Though making no grand gestures, nor great cries, He willingly would devastate the earth And in one yawning swallow all the world; He is Ennui! Reader, you know this dainty monster too; —Hypocrite reader,—fellowman,—my twin! Benediction When, by an edict of the powers supreme, The Poet in this bored world comes to be, His daunted mother, eager to blaspheme, Rages to God, who looks down piteously: —'Rather than have this mockery to nurse Why not a nest of snakes for me to bear!

      Since from all women you chose me to shame, To be disgusting to my grieving spouse, And since I can't just drop into the flames Like an old love-note, this misshapen mouse, I'll turn your hate that overburdens me Toward the damned agent of your spiteful doom, And I will twist this miserable tree So its infected buds will never bloom! Still, with an angel guarding secretly, The misfit child grows drunk on sunny air; In all he drinks or eats in ecstasy He finds sweet nectar and ambrosia there.

      Free as a bird, he plays with clouds and wind, Sings of the Passion with enraptured joy; Tending his pilgrimage, his Guardian Must weep to see the gladness of the boy. In bread and wine intended for his mouth They muddle filthy spit with dirt and ash; Hypocrites, all that he touches they throw out, And blame their feet for walking in his path. His woman cries to all the countryside: 'Since he has found me worthy to adore I'll let the heathen idols be my guide And gild myself, as they have done before; I'll sate myself with incense, myrrh, and nard, With genuflections, meats and wines galore, To prove I can in that admiring heart Laughingly claim the homage due the Lord!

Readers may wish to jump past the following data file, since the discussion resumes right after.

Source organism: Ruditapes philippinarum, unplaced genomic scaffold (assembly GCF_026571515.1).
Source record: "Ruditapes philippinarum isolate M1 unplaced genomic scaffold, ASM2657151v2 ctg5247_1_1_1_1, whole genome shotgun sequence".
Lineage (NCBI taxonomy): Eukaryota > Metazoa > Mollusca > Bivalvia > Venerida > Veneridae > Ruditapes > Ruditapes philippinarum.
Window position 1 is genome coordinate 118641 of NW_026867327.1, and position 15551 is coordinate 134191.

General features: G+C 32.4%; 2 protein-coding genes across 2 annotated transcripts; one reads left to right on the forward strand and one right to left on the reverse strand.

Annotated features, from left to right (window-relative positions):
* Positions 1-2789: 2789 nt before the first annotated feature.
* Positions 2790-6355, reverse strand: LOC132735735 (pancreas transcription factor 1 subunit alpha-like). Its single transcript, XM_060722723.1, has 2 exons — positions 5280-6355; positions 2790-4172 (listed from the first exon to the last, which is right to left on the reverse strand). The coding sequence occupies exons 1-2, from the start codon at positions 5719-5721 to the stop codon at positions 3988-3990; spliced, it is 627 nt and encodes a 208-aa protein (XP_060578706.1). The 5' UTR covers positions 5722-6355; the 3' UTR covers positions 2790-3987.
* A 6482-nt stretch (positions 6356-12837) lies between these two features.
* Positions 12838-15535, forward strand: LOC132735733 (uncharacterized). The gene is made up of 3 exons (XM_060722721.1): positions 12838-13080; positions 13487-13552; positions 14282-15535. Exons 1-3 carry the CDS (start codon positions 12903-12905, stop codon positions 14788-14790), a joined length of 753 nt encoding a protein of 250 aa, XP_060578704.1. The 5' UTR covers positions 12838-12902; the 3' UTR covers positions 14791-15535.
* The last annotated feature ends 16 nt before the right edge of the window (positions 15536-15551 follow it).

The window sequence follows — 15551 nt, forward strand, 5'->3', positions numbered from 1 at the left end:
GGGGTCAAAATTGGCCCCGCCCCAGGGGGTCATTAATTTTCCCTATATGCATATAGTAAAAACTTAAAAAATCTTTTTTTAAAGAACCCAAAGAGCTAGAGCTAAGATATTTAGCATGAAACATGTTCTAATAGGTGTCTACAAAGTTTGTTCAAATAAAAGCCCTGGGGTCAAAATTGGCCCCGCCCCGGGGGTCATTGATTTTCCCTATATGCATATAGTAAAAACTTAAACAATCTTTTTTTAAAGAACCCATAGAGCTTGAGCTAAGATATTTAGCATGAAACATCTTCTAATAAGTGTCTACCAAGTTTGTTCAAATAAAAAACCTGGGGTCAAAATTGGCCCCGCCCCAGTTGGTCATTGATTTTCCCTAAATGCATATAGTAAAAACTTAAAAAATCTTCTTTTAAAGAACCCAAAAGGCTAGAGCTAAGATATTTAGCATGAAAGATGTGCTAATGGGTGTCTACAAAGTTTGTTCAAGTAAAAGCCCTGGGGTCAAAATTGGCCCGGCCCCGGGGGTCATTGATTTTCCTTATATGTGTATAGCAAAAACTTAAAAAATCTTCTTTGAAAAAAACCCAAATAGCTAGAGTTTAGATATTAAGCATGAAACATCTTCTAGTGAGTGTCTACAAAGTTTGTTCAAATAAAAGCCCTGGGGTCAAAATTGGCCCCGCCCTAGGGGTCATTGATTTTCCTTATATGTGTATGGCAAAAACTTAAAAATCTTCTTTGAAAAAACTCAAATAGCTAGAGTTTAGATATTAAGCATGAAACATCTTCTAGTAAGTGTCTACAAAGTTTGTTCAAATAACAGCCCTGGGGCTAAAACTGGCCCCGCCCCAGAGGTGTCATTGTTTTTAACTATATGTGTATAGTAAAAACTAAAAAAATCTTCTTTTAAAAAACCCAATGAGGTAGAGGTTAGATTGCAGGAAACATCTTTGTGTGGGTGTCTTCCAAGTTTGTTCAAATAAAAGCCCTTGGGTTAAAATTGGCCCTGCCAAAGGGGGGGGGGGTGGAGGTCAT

I'll dig the bright red heart out of his breast, A pitiful and trembling baby bird; To satisfy the dog I like the best I'll toss it to him, with a scornful word! The Albatross Often, when bored, the sailors of the crew Trap albatross, the great birds of the seas, Mild travellers escorting in the blue Ships gliding on the ocean's mysteries.

      And when the sailors have them on the planks, Hurt and distraught, these kings of all outdoors Piteously let trail along their flanks Their great white wings, dragging like useless oars. This voyager, how comical and weak! Once handsome, how unseemly and inept! One sailor pokes a pipe into his beak, Another mocks the flier's hobbled step. Elevation Above the valleys, over rills and meres, Above the mountains, woods, the oceans, clouds, Beyond the sun, past all ethereal bounds, Beyond the borders of the starry spheres, My agile spirit, how you take your flight!

      Like a strong swimmer swooning on the sea You gaily plough the vast immensity With manly, inexpressible delight. Fly far above this morbid, vaporous place; Go cleanse yourself in higher, finer air, And drink up, like a pure, divine liqueur, Bright fire, out of clear and limpid space.

      Beyond ennui, past troubles and ordeals That load our dim existence with their weight, Happy the strong-winged man, who makes the great Leap upward to the bright and peaceful fields! The man whose thoughts, like larks, take to their wings Each morning, freely speeding through the air, —Who soars above this life, interpreter Of flowers' speech, the voice of silent things!